Tuesday, 5 July 2011

NICE and psychotherapy ... part 3

In this final instalment, I'd like to look at the conclusions drawn by the UKCP/Roehampton report on NICE's apparent attachment to CBT.

As we've already seen, NICE favours the RCT as the 'gold standard' of Evidence. So what's the problem with that? Well firstly, the RCT has been examined and discussed by academics who conclude that it may well NOT be the most useful methodology as far as psychotherapy is concerned. Secondly - although NICE acknowledges that other forms of research method exist - it seems to ignore them! (In TA terms, we might think of this as discounting on an organizational or political level).

So far, the bulk of Evidence that NICE has recognized comes from the CBT community. No surprise, since the methodology is very fitting to a modernist paradigm. But it is a world away from what the UKCP's document describes as "Therapy as dialogue". Other forms of therapy (particularly those which are longer-term, more analytical etc) are ill-suited to these trials - indeed, most practitioners of these modalities would shy away from RCTs (on well-thought-out ethical and theoretical grounds). There has been a sea-change in TA and other therapy communities recently, towards a more relational (and therefore postmodern) ethos. NICE and the RCT aren't geared up for this kind of approach - so inevitably, they stick with what they know.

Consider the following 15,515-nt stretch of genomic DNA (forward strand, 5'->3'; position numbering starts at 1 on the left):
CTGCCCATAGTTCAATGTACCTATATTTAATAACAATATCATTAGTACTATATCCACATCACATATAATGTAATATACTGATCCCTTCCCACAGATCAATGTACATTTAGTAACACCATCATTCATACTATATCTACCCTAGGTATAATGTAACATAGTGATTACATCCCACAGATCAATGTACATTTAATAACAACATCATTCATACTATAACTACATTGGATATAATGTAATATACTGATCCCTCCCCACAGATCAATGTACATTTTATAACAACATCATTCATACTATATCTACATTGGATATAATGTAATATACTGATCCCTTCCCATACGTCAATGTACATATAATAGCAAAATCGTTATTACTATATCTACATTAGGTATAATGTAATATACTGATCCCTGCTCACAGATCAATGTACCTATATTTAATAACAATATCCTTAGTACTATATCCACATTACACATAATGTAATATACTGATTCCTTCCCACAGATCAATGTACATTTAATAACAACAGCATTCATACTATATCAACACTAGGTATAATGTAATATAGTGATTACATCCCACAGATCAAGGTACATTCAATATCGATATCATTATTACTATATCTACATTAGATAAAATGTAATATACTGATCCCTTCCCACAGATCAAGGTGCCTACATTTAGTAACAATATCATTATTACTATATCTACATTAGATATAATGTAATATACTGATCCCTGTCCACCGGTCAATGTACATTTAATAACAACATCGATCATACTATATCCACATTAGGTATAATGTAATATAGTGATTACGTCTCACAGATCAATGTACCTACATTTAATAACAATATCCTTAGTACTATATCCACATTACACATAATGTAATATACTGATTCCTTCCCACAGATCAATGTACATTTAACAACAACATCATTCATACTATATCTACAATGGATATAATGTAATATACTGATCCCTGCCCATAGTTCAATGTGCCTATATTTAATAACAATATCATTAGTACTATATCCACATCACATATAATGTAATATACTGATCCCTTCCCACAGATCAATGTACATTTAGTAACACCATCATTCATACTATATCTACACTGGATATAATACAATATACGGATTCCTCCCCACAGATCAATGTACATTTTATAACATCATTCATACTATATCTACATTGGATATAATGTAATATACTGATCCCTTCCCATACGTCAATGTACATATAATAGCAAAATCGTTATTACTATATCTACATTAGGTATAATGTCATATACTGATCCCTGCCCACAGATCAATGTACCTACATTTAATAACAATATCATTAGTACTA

The result, then, is that NICE has favoured CBT - by virtue of its use of a particular research method - and then blinkered itself to other methodologies and modalities. Politically, NICE's endorsement of a Quick, Cost-Effective and Evidence-Based approach fell right into the hands of a government who wanted to squeeze the welfare/mental health budget.

The economist Layard was looking at the budget and saw CBT as a way of saving money, by reducing the number of mental health welfare claimants. The government jumped onto this bandwagon, and sadly, so did the media - spreading the contamination, confusion, and mystification. As I've mentioned before, the constant use in the media of the catchprase "Psychological treatment such as CBT" is nothing short of product placement.
The public are misinformed about therapy as a whole; we have worked so hard to change this - but now the perception is being further warped, this time with the collaboration of some segments of the therapy community itself.

The NICE-CBT-IAPT collusion is damaging in so many ways - not least in the suggestion that the nation can be made Happier - by (in the words of Oliver James) "spreading a thin layer of CBT across the country".


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